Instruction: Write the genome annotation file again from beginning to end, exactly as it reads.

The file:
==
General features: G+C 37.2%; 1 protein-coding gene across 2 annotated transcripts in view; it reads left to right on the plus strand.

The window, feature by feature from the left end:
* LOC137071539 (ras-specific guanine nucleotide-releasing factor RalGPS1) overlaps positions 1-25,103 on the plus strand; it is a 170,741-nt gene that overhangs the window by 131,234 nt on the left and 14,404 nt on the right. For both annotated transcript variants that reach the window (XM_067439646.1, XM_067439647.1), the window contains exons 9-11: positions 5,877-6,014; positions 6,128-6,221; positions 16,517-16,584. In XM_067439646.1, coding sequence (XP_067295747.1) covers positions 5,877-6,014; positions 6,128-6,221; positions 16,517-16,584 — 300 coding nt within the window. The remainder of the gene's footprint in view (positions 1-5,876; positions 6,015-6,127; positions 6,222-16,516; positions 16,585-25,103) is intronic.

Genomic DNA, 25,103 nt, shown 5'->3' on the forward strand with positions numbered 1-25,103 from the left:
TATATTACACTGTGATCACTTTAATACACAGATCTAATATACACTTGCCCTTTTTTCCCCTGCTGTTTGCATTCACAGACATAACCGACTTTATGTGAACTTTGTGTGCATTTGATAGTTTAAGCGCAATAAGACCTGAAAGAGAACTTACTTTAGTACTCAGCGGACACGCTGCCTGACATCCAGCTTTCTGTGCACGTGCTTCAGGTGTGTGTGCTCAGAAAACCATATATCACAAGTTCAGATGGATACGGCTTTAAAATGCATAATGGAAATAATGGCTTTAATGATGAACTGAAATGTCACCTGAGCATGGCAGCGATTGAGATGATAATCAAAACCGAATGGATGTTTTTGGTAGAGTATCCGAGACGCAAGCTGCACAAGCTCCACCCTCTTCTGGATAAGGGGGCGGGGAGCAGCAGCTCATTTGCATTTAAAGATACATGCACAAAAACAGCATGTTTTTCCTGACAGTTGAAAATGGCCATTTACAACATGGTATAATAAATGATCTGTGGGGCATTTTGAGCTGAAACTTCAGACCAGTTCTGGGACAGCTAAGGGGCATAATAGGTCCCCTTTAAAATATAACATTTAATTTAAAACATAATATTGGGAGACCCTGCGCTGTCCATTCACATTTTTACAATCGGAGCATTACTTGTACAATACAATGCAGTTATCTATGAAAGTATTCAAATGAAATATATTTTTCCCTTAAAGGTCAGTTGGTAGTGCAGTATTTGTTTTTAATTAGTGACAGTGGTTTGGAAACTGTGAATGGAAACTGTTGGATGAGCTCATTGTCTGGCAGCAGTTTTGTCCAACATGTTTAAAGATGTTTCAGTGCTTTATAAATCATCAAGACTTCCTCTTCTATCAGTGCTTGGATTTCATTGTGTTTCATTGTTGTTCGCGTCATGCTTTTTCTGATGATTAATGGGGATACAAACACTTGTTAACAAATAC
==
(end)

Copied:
General features: G+C 37.2%; 1 protein-coding gene across 2 annotated transcripts in view; it reads left to right on the plus strand.

The window, feature by feature from the left end:
* LOC137071539 (ras-specific guanine nucleotide-releasing factor RalGPS1) overlaps positions 1-25,103 on the plus strand; it is a 170,741-nt gene that overhangs the window by 131,234 nt on the left and 14,404 nt on the right. For both annotated transcript variants that reach the window (XM_067439646.1, XM_067439647.1), the window contains exons 9-11: positions 5,877-6,014; positions 6,128-6,221; positions 16,517-16,584. In XM_067439646.1, coding sequence (XP_067295747.1) covers positions 5,877-6,014; positions 6,128-6,221; positions 16,517-16,584 — 300 coding nt within the window. The remainder of the gene's footprint in view (positions 1-5,876; positions 6,015-6,127; positions 6,222-16,516; positions 16,585-25,103) is intronic.

Genomic DNA, 25,103 nt, shown 5'->3' on the forward strand with positions numbered 1-25,103 from the left:
TATATTACACTGTGATCACTTTAATACACAGATCTAATATACACTTGCCCTTTTTTCCCCTGCTGTTTGCATTCACAGACATAACCGACTTTATGTGAACTTTGTGTGCATTTGATAGTTTAAGCGCAATAAGACCTGAAAGAGAACTTACTTTAGTACTCAGCGGACACGCTGCCTGACATCCAGCTTTCTGTGCACGTGCTTCAGGTGTGTGTGCTCAGAAAACCATATATCACAAGTTCAGATGGATACGGCTTTAAAATGCATAATGGAAATAATGGCTTTAATGATGAACTGAAATGTCACCTGAGCATGGCAGCGATTGAGATGATAATCAAAACCGAATGGATGTTTTTGGTAGAGTATCCGAGACGCAAGCTGCACAAGCTCCACCCTCTTCTGGATAAGGGGGCGGGGAGCAGCAGCTCATTTGCATTTAAAGATACATGCACAAAAACAGCATGTTTTTCCTGACAGTTGAAAATGGCCATTTACAACATGGTATAATAAATGATCTGTGGGGCATTTTGAGCTGAAACTTCAGACCAGTTCTGGGACAGCTAAGGGGCATAATAGGTCCCCTTTAAAATATAACATTTAATTTAAAACATAATATTGGGAGACCCTGCGCTGTCCATTCACATTTTTACAATCGGAGCATTACTTGTACAATACAATGCAGTTATCTATGAAAGTATTCAAATGAAATATATTTTTCCCTTAAAGGTCAGTTGGTAGTGCAGTATTTGTTTTTAATTAGTGACAGTGGTTTGGAAACTGTGAATGGAAACTGTTGGATGAGCTCATTGTCTGGCAGCAGTTTTGTCCAACATGTTTAAAGATGTTTCAGTGCTTTATAAATCATCAAGACTTCCTCTTCTATCAGTGCTTGGATTTCATTGTGTTTCATTGTTGTTCGCGTCATGCTTTTTCTGATGATTAATGGGGATACAAACACTTGTTAACAAATAC